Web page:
Erlund Hudson

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Erlund Hudson
Born (1912-02-18)18 February 1912
Devon, England
Died 9 March 2011(2011-03-09) (aged 99)
Nationality British
Known for Painting, drawing

Eleanor Hudson, known professionally as Erlund Hudson, (18 February 1912 – 9 March 2011), was a watercolourist, etcher and designer[1] best known for her depictions of women at work during the Second World War and her post-war paintings of ballet dancers.

Early life[edit]

WVS Bandage-making (1942) (Art IWM ART LD 2991)

Erlund Hudson was born in St Marychurch, near Torquay in Devon. She was the youngest of seven children to Henry Hudson, a businessman from Liverpool, and Helen Ingeborg Olson, a Norwegian-American from Boston. At the age of ten she was confined to bed for a year with a spinal injury and spent much of her time drawing. She attended Torquay School of Art before securing a place in the school of engraving at the Royal College of Art, RCA.[2] She studied under Malcolm Osborne and Robert Austin. She gained her diploma in 1937, won drawing prizes, a continuation scholarship and an RCA travelling scholarship.[3] In 1937, while still a student, Hudson was elected to the Royal Society of Painter-Etchers and Engravers, and to the Royal Watercolour Society in 1939. She travelled throughout Italy in 1938 and 1939, but seemingly unaware of the developing political situation she only returned to Britain days before the outbreak of the Second World War and so avoided internment in Italy.[4]

World War II[edit]

Forces Canteen Kitchen (Art IWM ART LD 2992)

At the start of the war Hudson went to Leicestershire and then to Kent, where she delivered her sister-in-law's baby when it was born prematurely during a thunderstorm. In Leicestershire she lived with her brother, the vicar of Ashby Magna, and his family. Here Hudson sketched local women preparing dried herbs and flowers which were sent to hospitals for medicinal uses. She also drew the canteens in Leicester where she helped with packing supply parcels for prisoners of war.[5] Back in London, she moved to a fourth-floor flat in Earls Court and witnessed first-hand the death and destruction of the Blitz. She volunteered as a driver of a mobile canteen, actually a converted laundry van, and made tea and sandwiches for the rescue services attending at bomb sites. Later, she recalled how after a block of flats were bombed, bodies and limbs were strewn around. Visiting her mother in Torquay, she witnessed a similar scene in the aftermath of a bomb destroying a school. Hudson didn't draw these scenes, instead preferring to concentrate on depicting women volunteers hard at work for the war effort. She produced hundreds of paintings and drawings during the war.[3] At Robert Austins suggestion she contacted the War Artists' Advisory Committee, WAAC, who purchased six of her drawings, including Village Women Drying Wild Herbs and WVS Bandage Making. These were displayed in WAAC exhibitions at the National Gallery during the war and then acquired by the Imperial War Museum.[6]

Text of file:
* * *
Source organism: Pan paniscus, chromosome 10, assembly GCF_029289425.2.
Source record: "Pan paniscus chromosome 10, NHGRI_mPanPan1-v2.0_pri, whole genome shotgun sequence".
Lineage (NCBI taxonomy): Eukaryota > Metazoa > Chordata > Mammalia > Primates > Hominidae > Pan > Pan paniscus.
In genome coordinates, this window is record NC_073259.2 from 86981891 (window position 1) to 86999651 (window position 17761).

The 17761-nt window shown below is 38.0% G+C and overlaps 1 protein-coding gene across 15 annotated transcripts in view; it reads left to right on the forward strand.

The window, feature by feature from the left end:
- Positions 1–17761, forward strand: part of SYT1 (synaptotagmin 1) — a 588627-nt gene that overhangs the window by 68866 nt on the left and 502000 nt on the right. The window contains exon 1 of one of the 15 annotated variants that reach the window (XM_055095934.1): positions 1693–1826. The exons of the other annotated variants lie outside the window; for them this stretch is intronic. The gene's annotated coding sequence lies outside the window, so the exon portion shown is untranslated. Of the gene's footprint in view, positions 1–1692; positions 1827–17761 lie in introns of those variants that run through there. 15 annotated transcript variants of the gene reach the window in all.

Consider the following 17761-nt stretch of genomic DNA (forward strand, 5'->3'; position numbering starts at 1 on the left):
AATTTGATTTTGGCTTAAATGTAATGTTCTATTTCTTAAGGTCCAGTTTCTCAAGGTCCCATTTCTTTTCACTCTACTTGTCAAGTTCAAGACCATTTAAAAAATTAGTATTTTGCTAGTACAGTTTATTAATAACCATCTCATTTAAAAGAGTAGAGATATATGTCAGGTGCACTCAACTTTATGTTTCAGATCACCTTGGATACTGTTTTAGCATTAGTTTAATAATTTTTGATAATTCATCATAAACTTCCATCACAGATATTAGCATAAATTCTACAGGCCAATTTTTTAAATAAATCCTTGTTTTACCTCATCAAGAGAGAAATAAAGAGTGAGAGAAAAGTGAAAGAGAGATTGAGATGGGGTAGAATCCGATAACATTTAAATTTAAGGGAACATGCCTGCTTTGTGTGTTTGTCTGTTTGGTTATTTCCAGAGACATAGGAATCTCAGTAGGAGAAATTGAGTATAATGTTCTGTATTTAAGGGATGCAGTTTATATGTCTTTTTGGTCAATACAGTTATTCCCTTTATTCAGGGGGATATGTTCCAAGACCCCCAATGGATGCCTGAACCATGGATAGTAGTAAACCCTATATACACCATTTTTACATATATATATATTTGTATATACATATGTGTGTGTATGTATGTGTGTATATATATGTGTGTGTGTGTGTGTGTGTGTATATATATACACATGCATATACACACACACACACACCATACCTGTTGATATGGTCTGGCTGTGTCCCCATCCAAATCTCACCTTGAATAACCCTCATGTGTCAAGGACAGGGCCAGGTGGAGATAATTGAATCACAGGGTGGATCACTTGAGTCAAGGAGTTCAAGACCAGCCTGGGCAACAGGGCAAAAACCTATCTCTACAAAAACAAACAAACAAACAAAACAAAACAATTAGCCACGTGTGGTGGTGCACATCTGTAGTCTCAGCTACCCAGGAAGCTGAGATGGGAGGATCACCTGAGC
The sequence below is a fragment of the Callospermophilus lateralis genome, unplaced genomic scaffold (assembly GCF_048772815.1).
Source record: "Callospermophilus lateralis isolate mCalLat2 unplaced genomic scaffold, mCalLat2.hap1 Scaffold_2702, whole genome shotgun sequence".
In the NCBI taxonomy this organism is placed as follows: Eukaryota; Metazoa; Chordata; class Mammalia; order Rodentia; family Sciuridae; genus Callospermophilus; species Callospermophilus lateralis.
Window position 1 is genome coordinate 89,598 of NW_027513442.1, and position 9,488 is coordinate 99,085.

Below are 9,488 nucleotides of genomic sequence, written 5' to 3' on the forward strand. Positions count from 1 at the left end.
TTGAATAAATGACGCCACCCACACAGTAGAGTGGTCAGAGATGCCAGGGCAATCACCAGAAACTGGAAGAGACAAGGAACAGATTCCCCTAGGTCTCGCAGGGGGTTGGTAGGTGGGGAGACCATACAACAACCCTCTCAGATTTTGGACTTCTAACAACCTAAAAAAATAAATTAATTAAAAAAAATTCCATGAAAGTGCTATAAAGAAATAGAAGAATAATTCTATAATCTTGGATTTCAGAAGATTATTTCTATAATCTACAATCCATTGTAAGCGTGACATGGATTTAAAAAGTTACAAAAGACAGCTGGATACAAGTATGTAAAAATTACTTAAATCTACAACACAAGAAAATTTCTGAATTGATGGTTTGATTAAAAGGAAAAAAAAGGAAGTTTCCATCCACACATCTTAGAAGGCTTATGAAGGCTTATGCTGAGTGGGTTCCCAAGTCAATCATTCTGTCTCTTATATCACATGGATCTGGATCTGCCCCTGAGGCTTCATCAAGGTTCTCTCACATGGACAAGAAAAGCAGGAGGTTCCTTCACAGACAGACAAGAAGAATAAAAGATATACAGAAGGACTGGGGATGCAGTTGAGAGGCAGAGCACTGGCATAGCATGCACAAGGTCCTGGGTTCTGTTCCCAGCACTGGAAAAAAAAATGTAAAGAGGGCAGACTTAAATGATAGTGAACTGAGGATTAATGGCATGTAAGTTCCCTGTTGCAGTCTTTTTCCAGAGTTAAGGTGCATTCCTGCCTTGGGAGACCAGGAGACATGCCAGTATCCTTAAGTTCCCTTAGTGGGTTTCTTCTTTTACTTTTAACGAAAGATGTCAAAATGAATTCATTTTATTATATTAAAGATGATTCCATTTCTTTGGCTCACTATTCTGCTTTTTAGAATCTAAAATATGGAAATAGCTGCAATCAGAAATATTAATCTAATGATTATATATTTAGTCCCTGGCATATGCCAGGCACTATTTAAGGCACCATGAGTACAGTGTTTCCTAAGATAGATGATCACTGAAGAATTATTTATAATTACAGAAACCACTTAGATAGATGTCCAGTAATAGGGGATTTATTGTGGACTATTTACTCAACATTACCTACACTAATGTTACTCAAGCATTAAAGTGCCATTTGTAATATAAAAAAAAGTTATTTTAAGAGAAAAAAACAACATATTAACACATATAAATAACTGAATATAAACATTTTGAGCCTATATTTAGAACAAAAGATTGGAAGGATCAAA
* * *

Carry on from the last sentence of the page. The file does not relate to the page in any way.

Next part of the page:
Post-war career[edit]

After the war Hudson designed costumes and scenery for Sadler's Wells and Ballet Rambert. This interest in ballet led Hudson to meet Nesta Brooking, who had opened a ballet school in Primrose Hill. Hudson became the Brooking School of Ballet's artistic director. As well as colleagues, the two became lifelong companions, and shared their lives until Brooking's death in 2006, aged 99. With the musical director Norman Higgins, Hudson and Brookings worked on projects with Cecchetti scholars and with the BBC as well as producing Brooking's own shows.[5] Hudson was also a fine portrait painter, working mainly in watercolours and continued to exhibit in Britain, Scandinavia, Canada and the United States. In the 1960s she resigned from the various artistic societies she was a member of and worked as a restorer for The Rocking Horse, an antiques shop in St. John's Wood.[4] In 2002, the Black Star Press reprinted some of her finest etching plates.[5] In 2007, the Imperial War Museum held a party in her honour, which she attended with two of her contemporaries, Phyllis Diamond and Malvina Cheek. Their conversation was recorded by the BBC and broadcast as a Woman's Hour programme. As well as the Imperial War Museum, works by Hudson are held in the collections of the British Museum, Dudley Museum and Art Gallery, the Wellcome Library, the National Gallery of Canada and the Yale Center for British Art.[4]


Hudson was a member of or affiliated with the following organisations:[7]

Hudson was also a member of the Chicago Print Society and the Society of Artist Print Makers.[7]


  1. ^ The British Museum. "Erlund Hudson (Biographical details)". The British Museum. Retrieved 13 October 2013. 
  2. ^ David Buckman (1998). Artists in Britain Since 1945 Vol 1, A to L. Art Dictionaries Ltd. ISBN 0 95326 095 X. 
  3. ^ a b The Telegraph (31 March 2011). "Erlund Hudson". The Telegraph. Retrieved 11 October 2013. 
  4. ^ a b c Simon Fenwick (30 March 2011). "Erlund Hudson: Artist best known for chronicaling the lives of ordinary women on the Second World War". The Independent. Retrieved 11 October 2013. 
  5. ^ a b c Magdalen Evans (30 March 2011). "Erlund Hudson obituary". The Guardian. Retrieved 11 October 2013. 
  6. ^ Kathleen Palmer (2011). Women War Artists. Tate Publishing/Imperial War Museum. ISBN 978-1-85437-989-4. 
  7. ^ a b Grant M. Waters (1975). Dictionary of British Artists Working 1900-1950. Eastbourne Fine Art. 

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